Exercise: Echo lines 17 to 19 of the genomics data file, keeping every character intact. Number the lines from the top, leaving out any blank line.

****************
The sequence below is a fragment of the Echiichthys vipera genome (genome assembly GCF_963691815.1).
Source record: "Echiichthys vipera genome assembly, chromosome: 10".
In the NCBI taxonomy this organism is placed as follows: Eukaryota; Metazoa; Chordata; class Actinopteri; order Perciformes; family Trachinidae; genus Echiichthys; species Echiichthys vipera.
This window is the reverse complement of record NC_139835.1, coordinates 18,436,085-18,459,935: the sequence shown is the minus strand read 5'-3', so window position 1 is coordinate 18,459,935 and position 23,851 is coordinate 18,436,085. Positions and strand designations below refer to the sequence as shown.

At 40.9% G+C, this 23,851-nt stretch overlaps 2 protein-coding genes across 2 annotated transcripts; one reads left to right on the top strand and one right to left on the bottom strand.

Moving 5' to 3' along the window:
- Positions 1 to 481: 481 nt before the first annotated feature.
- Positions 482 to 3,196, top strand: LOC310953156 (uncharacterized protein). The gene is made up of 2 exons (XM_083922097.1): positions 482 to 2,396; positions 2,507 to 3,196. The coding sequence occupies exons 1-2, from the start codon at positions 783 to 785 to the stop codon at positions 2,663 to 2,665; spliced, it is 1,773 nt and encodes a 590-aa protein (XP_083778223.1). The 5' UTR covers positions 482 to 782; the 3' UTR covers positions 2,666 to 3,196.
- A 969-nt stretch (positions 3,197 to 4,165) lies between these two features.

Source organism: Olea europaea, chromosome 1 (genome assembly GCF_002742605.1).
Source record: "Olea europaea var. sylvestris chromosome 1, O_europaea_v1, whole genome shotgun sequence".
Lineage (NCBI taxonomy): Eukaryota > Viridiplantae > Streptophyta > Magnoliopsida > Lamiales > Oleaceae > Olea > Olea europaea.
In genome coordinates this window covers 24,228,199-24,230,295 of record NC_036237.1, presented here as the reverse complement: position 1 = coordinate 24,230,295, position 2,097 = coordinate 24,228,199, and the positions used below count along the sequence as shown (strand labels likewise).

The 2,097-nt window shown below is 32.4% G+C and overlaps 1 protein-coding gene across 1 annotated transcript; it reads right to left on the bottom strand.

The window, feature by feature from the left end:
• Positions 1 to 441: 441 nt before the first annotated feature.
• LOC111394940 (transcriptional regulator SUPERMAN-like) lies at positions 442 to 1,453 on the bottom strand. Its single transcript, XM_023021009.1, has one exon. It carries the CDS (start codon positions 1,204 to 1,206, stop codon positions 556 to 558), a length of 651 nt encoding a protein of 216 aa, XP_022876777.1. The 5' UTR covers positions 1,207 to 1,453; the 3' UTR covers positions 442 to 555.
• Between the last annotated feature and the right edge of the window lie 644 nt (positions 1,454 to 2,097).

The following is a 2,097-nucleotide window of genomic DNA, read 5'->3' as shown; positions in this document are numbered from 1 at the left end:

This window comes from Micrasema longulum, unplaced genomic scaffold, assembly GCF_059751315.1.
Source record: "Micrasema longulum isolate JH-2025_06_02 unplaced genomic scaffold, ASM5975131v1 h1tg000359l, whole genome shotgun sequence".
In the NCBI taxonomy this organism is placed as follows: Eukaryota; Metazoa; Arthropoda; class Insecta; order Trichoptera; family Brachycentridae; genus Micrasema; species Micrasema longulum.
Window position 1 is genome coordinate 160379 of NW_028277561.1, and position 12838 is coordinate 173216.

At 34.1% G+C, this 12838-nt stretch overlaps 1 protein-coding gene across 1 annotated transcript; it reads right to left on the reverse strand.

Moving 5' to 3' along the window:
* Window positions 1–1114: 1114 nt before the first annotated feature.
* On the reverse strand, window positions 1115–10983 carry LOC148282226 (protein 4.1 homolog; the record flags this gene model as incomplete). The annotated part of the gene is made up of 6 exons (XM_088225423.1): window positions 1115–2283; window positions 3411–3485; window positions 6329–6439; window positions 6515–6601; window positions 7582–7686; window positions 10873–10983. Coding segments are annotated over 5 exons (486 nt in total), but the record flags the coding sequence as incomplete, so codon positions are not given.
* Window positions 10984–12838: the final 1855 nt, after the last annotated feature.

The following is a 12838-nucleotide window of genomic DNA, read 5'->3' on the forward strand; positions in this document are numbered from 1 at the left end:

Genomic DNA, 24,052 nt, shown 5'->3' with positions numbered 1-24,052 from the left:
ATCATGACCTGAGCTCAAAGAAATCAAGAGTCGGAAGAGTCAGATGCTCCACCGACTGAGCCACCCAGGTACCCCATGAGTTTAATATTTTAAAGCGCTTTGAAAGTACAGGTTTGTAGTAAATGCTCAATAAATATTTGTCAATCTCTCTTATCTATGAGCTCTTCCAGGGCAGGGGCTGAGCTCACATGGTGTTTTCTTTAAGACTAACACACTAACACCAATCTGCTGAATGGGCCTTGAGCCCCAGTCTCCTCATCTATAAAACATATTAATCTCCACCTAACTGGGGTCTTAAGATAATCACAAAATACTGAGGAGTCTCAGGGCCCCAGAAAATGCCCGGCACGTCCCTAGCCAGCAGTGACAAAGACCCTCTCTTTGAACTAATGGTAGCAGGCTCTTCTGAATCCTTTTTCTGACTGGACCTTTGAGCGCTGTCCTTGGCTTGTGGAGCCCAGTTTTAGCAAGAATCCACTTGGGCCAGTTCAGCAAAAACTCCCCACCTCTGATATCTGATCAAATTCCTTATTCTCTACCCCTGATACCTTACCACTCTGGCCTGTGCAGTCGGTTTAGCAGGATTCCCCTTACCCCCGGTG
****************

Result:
• LOC111394940 (transcriptional regulator SUPERMAN-like) lies at positions 442 to 1,453 on the bottom strand. Its single transcript, XM_023021009.1, has one exon. It carries the CDS (start codon positions 1,204 to 1,206, stop codon positions 556 to 558), a length of 651 nt encoding a protein of 216 aa, XP_022876777.1. The 5' UTR covers positions 1,207 to 1,453; the 3' UTR covers positions 442 to 555.
• Between the last annotated feature and the right edge of the window lie 644 nt (positions 1,454 to 2,097).

The following is a 2,097-nucleotide window of genomic DNA, read 5'->3' as shown; positions in this document are numbered from 1 at the left end: